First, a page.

If so, then why is that the right way to describe these enclaves? They don't seem to be a "growing movement" in any real sense; they are really very isolated. The link you sent emphasizes exactly that.

Finally, even in the story you sent me, there is no claim that the behavior of these particular defector/exempters has been linked to any increase in the incidence of any disease. Only an anxiety expressed -- which is reasonable -- that an increasing number of exempters in some communities creates risk. Fine to point that out.

But the news stories give the impression of an upsurge in public fear of vaccination as a result of the bogus autism study, a resulting decline in vaccination rates, and resulting disease outbreaks. So presumably they have something other than these very discrete communities in Calif -- or like ones in Washington state or Boulder Colo.-- in mind?

February 25, 2013 | Unregistered Commenterdmk38

I'll keep looking for the specific studies, I'm not really sure I grasp your distinction. Here's a study I remember in Europe:

"Ninety per cent of European cases were amongst adolescents and adults who had not been vaccinated or people where it was not known if they had been vaccinated or not."

I personally attended a CDC meeting in my city where they were discussing H1N1 vaccination. Of about 100 people in the room, at least 80% were rabid anti-vaxxers. I don't live in a particularly alt-medish place (Boston). We like our science and tech here for the most part.

February 25, 2013 | Unregistered CommenterMary

Here's some of the other types of things that I see that lead me to think that non-vaccination is driving outbreaks. Some of it is news, some of it is publications. And unvaxxed or incomplete vax spread has consequences for waning immunity situations as well. If they weren't the main reservoirs, declining efficacy wouldn't be as much of an issue.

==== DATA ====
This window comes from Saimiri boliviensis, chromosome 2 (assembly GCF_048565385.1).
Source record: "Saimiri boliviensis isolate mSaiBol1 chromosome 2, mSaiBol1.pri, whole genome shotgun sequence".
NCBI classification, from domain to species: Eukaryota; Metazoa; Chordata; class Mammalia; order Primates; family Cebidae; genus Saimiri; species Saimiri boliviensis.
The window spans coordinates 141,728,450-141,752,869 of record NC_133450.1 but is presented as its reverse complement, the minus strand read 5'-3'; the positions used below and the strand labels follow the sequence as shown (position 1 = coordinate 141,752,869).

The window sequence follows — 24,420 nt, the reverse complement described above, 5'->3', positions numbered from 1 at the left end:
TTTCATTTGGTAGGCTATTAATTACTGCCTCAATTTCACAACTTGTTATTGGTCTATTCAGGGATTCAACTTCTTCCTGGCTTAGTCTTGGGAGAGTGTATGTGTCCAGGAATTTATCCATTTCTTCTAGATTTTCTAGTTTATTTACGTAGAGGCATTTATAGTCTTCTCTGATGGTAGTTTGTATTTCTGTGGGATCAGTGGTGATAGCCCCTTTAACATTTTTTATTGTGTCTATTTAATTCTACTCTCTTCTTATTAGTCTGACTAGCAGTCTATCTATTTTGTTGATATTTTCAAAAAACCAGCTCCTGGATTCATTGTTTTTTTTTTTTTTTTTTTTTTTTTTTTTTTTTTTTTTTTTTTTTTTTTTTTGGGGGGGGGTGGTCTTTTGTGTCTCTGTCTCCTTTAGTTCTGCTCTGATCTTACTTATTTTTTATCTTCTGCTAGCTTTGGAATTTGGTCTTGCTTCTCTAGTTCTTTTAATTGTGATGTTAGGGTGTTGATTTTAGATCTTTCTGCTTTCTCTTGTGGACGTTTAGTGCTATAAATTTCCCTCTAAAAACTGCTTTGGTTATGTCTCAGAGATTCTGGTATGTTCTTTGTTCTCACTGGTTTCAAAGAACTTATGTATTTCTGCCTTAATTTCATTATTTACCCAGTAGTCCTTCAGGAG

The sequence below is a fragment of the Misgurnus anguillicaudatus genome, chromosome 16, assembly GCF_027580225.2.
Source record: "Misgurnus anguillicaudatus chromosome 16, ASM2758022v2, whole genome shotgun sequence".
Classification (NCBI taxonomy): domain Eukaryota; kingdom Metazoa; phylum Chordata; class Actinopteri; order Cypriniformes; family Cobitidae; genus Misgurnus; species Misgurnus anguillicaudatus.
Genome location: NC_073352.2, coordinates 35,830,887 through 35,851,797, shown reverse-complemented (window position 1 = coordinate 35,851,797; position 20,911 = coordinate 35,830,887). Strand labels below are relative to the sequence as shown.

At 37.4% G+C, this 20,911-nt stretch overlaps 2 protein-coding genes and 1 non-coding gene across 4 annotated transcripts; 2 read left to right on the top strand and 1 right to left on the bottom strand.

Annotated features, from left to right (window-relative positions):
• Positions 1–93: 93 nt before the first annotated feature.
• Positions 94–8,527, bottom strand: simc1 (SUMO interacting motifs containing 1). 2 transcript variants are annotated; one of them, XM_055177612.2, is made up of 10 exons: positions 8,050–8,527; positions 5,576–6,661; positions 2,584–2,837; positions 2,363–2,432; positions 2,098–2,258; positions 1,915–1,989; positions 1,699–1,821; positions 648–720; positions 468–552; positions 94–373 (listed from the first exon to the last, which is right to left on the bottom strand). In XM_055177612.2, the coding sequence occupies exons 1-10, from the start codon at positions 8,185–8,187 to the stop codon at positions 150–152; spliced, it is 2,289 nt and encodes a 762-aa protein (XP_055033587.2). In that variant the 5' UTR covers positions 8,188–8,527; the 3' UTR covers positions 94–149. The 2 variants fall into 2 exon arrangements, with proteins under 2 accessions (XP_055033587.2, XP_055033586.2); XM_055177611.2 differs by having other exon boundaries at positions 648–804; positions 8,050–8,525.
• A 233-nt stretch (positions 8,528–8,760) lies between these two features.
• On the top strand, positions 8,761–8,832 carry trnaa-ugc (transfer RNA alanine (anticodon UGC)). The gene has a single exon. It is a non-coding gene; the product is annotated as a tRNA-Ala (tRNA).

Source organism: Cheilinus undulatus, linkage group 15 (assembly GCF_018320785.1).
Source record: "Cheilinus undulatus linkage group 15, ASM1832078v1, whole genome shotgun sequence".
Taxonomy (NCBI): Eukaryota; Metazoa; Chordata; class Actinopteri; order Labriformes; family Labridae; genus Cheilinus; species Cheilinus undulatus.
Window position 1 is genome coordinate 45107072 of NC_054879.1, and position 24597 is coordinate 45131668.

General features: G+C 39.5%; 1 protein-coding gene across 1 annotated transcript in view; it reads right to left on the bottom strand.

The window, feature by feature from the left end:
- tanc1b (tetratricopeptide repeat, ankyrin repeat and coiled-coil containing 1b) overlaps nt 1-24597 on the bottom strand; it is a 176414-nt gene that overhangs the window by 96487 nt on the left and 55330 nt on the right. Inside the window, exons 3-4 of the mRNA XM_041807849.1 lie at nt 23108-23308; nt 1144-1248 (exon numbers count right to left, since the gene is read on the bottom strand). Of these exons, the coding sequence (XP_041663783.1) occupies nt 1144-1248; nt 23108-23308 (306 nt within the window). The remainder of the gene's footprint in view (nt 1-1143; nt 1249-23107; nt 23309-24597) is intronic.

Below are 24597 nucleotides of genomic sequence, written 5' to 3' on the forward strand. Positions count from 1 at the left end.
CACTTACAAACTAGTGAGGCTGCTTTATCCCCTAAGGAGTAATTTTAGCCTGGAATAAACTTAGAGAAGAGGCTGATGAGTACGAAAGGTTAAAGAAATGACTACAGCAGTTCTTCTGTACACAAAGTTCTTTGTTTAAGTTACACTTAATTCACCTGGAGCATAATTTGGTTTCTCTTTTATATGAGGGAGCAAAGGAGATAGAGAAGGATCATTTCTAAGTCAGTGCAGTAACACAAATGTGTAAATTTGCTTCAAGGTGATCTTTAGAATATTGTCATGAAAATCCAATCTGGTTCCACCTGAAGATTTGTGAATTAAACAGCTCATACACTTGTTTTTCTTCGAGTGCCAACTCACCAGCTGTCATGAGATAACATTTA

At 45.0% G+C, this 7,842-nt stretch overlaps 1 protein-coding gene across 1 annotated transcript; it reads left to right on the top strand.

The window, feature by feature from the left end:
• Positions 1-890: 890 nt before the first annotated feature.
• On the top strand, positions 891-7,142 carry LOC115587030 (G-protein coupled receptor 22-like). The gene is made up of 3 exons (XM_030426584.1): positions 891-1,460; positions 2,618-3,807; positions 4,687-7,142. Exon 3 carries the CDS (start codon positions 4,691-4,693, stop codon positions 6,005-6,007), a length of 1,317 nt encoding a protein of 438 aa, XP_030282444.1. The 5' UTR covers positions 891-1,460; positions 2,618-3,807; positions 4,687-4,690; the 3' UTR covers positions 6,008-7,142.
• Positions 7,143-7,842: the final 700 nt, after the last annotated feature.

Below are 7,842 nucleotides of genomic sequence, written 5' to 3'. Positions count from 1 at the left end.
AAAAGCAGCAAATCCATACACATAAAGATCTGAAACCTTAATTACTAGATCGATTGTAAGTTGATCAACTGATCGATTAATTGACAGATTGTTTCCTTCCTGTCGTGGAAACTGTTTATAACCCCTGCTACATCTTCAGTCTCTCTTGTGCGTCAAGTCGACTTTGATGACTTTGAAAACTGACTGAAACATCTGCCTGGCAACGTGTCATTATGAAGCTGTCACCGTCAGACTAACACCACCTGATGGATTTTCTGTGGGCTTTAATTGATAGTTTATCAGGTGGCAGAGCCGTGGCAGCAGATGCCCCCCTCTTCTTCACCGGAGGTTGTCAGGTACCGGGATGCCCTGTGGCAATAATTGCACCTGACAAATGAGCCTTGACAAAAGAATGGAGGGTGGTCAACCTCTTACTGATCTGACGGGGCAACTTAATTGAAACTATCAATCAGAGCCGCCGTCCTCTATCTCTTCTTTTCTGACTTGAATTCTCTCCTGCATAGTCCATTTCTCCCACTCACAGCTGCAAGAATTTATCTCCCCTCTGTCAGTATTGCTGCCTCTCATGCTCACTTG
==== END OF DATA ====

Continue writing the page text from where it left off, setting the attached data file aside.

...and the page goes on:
This is the highest level for 13 years, but still falls short of the 95% required to stop the spread of the disease in the community.
The organisation said these cases have been associated with small clusters in universities and schools, with many of the patients unvaccinated.
He said it was "pretty clear" that the surge in cases followed a "far too low" uptake of MMR vaccinations.
Between January and August 2011, the canton of Geneva, Switzerland, experienced a large measles outbreak with 219 cases (47 cases per 100,000 inhabitants) in the context of an extensive epidemic in a neighbouring region of France. Most cases were young adults (median age: 18 years), often unaware of their vaccination status. The vast majority of cases were either not (81%) or incompletely vaccinated (8%). ...Data collected locally indicated that the main reason for not vaccinating children were concern for side effects and the belief that natural infection contributed more to better health than vaccination [16].

And this has consequences--Swiss measles are what got San Diego in the past:
"an intentionally unvaccinated 7-year-old boy who was unknowingly infected with measles returned from Switzerland, resulting in the largest outbreak in San Diego, California, since 1991....Although 75% of the cases were of persons who were intentionally unvaccinated..."
Among the U.S. measles cases in persons aged 16 months through 19 years reported in 2011, 76% were in persons not vaccinated for a nonmedical reason (1).

February 25, 2013 | Unregistered CommenterMary

No fair, off-line commentators!

The best I could find was the CDC reporting in 2008 about an "upward trend" in the "mean proportion of school children not being vaccinated because of personal belief exemptions" from 1991 to 2004. (see below) But the *tone* in the pieces I quote below seem quite grim . . . the data does not seem quite as grim as the tone.

Measles --- United States, January 1--April 25, 2008

"An upward trend in the mean proportion of school children who were not vaccinated because of personal belief exemptions was observed from 1991 to 2004 (7)."

(7) Omer SB, Pan WK, Halsey NA, et al. Nonmedical exemptions to school immunization requirements: secular trends and association of state policies with pertussis incidence. JAMA 2006;296:1757--63.
Measles --- United States, January 1--April 25, 2008